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First Week of Advent

As we begin Advent, we light one candle in the midst of all the darkness in our lives and in the world. It symbolizes our longing, our desire, our hope. Three “advents” or “comings” shape our desire. We want to be renewed in a sense that Jesus came to save us from our sin and death. We want to experience his coming now, in our every day lives, to help us live our lives with meaning and purpose. And we want to prepare for Jesus’ coming to meet us at the end our our lives on earth.

So we begin with our longing, our desire and our hope.

When we wake up each day this week, we could light that candle, just by taking a few minutes to focus. We could light an inner candle as we pause for a minute at the side of our bed, or while putting on our slippers or robe. Who among us doesn’t have time to pause for a moment? We could each find our own way to pray perhaps something like this:

Lord, the light I choose to let into my life today is based on my trust in you. It is a weak flame, but I so much desire that it dispel a bit more darkness today as I carry out my responsibilities of my work and home.  Let this candle be my reminder today of my hope in your coming.

Each morning this week, that momentary prayer might get more specific as it prepares us for the day we face. As we head to work, walk to a meeting, rush through lunch, take care of errands, meet with people, pick up the phone to return some calls, answer email, return home to prepare a meal listen to the ups and downs of our loved one’s day, we can take brief moments to relate our desire for the three comings of the Lord to our lives.

If the family has an Advent wreath or even if it doesn’t, we could pray together before our evening meal as we light the first candle on the wreath, or as we simply pause to pray together our usual grace.

Then, as we begin to eat, we can invite each other, including the children, to say something about what it means today to light this first candle.

Perhaps we could ask a different question each night or  ask for examples.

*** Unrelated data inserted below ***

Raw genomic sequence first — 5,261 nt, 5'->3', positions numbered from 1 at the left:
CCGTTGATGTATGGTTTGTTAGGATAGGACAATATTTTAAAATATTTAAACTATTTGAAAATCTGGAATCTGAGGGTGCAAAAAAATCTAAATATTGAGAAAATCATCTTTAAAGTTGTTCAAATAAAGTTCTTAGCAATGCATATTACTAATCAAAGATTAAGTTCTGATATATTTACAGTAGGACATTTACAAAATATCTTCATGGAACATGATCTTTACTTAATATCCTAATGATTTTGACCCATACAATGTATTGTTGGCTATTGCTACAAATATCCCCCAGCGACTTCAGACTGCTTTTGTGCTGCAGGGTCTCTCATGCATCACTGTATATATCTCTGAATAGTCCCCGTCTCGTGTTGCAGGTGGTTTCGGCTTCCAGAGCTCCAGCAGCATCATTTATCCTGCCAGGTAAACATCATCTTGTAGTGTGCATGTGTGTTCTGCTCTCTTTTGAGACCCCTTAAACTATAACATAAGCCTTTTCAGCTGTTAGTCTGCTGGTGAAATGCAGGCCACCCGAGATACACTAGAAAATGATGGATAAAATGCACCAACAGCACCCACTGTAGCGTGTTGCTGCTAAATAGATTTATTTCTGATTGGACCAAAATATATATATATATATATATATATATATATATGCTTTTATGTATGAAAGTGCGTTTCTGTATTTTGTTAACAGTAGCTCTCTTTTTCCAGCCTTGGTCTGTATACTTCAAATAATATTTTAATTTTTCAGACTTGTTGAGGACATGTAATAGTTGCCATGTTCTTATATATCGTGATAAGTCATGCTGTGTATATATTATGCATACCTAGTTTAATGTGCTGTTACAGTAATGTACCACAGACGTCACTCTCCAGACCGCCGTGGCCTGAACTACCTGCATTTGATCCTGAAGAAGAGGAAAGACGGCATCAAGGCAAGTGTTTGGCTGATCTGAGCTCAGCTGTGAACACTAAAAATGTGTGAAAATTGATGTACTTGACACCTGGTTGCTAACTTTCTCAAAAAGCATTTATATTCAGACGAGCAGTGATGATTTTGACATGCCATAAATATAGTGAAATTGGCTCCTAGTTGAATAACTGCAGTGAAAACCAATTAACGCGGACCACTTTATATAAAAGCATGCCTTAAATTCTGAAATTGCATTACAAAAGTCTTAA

• How am I getting in touch with the longing within me?
  • How did I prepare today?
  • What does it mean to prepare to celebrate Jesus’ coming 2010 years ago?
  • How can we prepare to experience his coming into our lives this year?
  • What does it mean for us now, with our world involved in so much conflict?
  • How are we being invited to trust more deeply?
  • How much more do we long for his coming to us, in the midst of the darkness of our world?
  • In what ways can we renew our lives so we might be prepared to greet Jesus when he comes again? 

The evening meal could be transformed this week, if the conversation shared at the table could light a candle of anticipation in us.  Don’t worry if everyone isn’t “good at” this kind of conversation at first. The conversation can be based on our monentary pauses throughout each day in which we are discovering deeper and deeper desires, in the midst of our everyday lives.

At the end of our day we could pause briefly reflecting on how that one, small candle’s worth of desire brought light into this day. And we give thanks. Going to bed each night this week with some gratitude is part of the preparation for growing anticipation and desire.

                            Come, Lord Jesus!  Come and visit your people./We await your coming. Come, O Lord.

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